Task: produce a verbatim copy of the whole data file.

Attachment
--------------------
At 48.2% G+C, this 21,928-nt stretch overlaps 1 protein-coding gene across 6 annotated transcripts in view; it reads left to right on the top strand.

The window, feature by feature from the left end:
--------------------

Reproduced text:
At 48.2% G+C, this 21,928-nt stretch overlaps 1 protein-coding gene across 6 annotated transcripts in view; it reads left to right on the top strand.

The window, feature by feature from the left end: